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My textbook, Laser Electronics, Third Edition, by Verdeyen, says the following in a section on Maxwell's equations:

To describe an electromagnetic wave, we need two field-intensity vectors, $\mathbf{e}$ and $\mathbf{h}$, which are related to each other by

$$\nabla \times \mathbf{h} = \mathbf{j} + \epsilon_0 \dfrac{\partial{\mathbf{e}}}{\partial{t}} + \dfrac{\partial{\mathbf{p}}}{\partial{t}} \tag{1.2.1a}$$

$$\nabla \times \mathbf{e} = -\mu_0 \dfrac{\partial{\mathbf{h}}}{\partial{t}} \tag{1.2.1b}$$

where $\mathbf{p}$ is the polarization current induced by the electric field. (A term of the form $\partial{\mathbf{m}}/\partial{t}$ can be added to (1.2.1b) but will be ignored for now.) We use lowercase letters to represent vectors that are explicit functions of time $t$ and the three spatial coordinates $x$, $y$, and $z$. Most of the time we will be talking about sinusoidal variations of the field and use the phasor representation

$$\begin{matrix} \mathbf{e}(\mathbf{r}, t) = {\rm Re} \left[ \mathbf{E}(\mathbf{r})e^{j \omega t} \right]& \mathbf{h}(\mathbf{r}, t) = {\rm Re} \left[ \mathbf{H}(\mathbf{r})e^{j \omega t} \right] \\ \mathbf{j}(\mathbf{r}, t) = {\rm Re} \left[ \mathbf{J}(\mathbf{r})e^{j \omega t} \right]& \mathbf{p}(\mathbf{r}, t) = {\rm Re} \left[ \mathbf{P}(\mathbf{r})e^{j \omega t} \right] \tag{1.2.2} \end{matrix}$$

where $Re$ is real part, $\mathbf{r} = x\mathbf{a}_x, + y\mathbf{a}_y + z\mathbf{a}_z$, $\mathbf{a}_i$, is the unit vector in the $i$th direction, and the capital letters $\mathbf{E}$ and $\mathbf{H}$ are complex vector quantities depending on space coordinates but not on time. We recognize that if we want the complete field, we must take the real part of the product $\mathbf{E}\exp(j \omega t)$.

What does the author mean by "complete field" here, and why must we take the real part of the product $\mathbf{E}\exp(j \omega t)$ in order to get it? I would greatly appreciate it if people would please take the time to explain this.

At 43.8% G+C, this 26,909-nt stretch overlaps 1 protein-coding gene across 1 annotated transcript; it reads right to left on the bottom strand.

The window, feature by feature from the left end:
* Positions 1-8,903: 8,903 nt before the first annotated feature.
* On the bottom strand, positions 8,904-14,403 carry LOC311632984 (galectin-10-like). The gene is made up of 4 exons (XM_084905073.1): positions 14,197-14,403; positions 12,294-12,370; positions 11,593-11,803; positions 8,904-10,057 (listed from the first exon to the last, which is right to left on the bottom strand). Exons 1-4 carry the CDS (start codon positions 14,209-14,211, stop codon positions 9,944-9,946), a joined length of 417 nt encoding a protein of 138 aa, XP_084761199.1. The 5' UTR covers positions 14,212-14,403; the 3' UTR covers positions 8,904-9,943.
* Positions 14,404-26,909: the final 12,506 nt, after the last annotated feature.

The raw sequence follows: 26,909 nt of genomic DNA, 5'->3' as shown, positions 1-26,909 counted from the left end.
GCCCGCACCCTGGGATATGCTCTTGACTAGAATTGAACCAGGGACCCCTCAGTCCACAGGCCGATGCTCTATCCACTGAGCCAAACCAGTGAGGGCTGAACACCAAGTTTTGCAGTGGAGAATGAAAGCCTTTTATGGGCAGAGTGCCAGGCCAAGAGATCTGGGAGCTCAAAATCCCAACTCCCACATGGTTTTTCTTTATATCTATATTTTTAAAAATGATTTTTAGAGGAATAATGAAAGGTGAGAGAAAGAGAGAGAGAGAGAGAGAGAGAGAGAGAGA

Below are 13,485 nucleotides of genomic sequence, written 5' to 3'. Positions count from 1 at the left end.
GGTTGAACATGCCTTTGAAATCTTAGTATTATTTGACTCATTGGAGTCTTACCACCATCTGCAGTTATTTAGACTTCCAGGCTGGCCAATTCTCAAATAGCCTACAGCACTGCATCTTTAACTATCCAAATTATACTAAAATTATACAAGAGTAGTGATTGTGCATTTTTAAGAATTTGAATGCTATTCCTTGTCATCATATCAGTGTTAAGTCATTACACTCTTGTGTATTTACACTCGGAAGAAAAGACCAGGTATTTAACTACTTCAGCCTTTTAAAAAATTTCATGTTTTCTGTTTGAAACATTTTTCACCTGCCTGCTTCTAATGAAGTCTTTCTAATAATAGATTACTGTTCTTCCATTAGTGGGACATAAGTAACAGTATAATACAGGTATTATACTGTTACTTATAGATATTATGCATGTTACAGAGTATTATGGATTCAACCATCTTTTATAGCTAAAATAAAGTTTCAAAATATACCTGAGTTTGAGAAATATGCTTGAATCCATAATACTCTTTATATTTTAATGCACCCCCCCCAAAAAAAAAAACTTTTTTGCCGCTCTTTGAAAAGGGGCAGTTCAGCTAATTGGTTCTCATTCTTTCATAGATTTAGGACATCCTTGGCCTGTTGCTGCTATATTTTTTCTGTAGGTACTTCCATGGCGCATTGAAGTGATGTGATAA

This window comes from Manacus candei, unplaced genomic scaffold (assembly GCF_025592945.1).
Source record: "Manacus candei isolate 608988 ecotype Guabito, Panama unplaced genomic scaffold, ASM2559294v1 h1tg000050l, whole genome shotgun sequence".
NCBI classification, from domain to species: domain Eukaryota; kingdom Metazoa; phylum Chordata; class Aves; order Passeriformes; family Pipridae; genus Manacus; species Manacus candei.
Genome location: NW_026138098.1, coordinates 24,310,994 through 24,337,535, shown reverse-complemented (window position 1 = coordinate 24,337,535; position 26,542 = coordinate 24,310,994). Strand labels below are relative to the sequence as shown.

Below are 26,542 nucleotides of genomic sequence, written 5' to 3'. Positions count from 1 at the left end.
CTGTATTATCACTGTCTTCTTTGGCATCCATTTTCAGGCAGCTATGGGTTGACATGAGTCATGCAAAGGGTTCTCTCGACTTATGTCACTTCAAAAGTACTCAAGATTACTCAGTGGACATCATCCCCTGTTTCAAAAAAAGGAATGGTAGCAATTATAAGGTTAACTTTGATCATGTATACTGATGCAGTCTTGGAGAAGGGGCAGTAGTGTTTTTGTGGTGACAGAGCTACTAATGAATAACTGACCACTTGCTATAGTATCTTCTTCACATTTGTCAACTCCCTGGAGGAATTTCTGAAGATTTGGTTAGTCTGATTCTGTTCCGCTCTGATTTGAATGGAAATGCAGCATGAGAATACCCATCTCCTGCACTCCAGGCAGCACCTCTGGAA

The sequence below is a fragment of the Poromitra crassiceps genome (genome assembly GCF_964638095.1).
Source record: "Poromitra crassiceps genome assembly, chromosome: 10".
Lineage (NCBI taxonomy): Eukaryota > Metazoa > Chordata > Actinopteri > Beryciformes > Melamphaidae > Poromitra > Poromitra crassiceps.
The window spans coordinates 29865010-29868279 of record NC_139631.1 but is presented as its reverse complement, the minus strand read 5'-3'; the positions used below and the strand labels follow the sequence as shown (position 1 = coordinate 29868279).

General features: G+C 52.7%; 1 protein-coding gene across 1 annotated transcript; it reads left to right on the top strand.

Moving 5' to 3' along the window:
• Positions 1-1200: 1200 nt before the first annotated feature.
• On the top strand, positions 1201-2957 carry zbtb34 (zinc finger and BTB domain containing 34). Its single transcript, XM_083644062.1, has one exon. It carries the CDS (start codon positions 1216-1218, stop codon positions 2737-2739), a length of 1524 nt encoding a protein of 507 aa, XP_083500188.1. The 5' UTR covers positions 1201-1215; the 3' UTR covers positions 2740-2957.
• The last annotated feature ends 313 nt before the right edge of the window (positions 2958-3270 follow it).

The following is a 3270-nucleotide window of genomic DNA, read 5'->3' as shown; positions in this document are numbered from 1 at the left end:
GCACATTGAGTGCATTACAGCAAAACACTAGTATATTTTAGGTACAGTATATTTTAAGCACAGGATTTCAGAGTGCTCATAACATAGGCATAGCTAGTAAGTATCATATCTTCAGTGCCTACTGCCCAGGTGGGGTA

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One of the advantages of the complex representation of the fields—as this passage is trying to emphasize—is that the normal modes of the solution are simple products of a function of the spatial position, times a function of time. However, this only true of the complexified solutions. The true, real-valued solutions are not just products—e.g. the "complete" electric field strength is $${\bf e}({\bf r},t)=\frac{1}{2}\left[{\bf E}({\bf r})e^{j\omega t}+{\bf E}^{*}({\bf r})e^{-j\omega t}\right],$$ which does not have the product form.

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  • $\begingroup$ Thanks for the answer. Hmm, but $\frac{1}{2}\left[{\bf E}({\bf r})e^{j\omega t}+{\bf E}^{*}({\bf r})e^{-j\omega t}\right]$ is still complex, right? I find this confusing, because I'm interpreting your answer as saying that ${\bf e}({\bf r},t)=\frac{1}{2}\left[{\bf E}({\bf r})e^{j\omega t}+{\bf E}^{*}({\bf r})e^{-j\omega t}\right]$ is the true, real-valued solution. What am I misunderstanding here? Shouldn't the complete electric field strength be real valued (the real part of $\mathbf{E}\exp(j \omega t)$), as the author says? $\endgroup$ Dec 31 '19 at 1:51
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    $\begingroup$ No, $\frac{1}{2} \left( a + a^\ast \right) = \mathrm{Re} \left( a \right)$. So the complete field strength given in @Buzz's answer is indeed real. $\endgroup$ Dec 31 '19 at 2:32
  • $\begingroup$ @ClaraDiazSanchez Oh, $\mathbf{E}^*$ is the complex conjugate! Ok, I understand. Thank you for the clarification. $\endgroup$ Dec 31 '19 at 3:02

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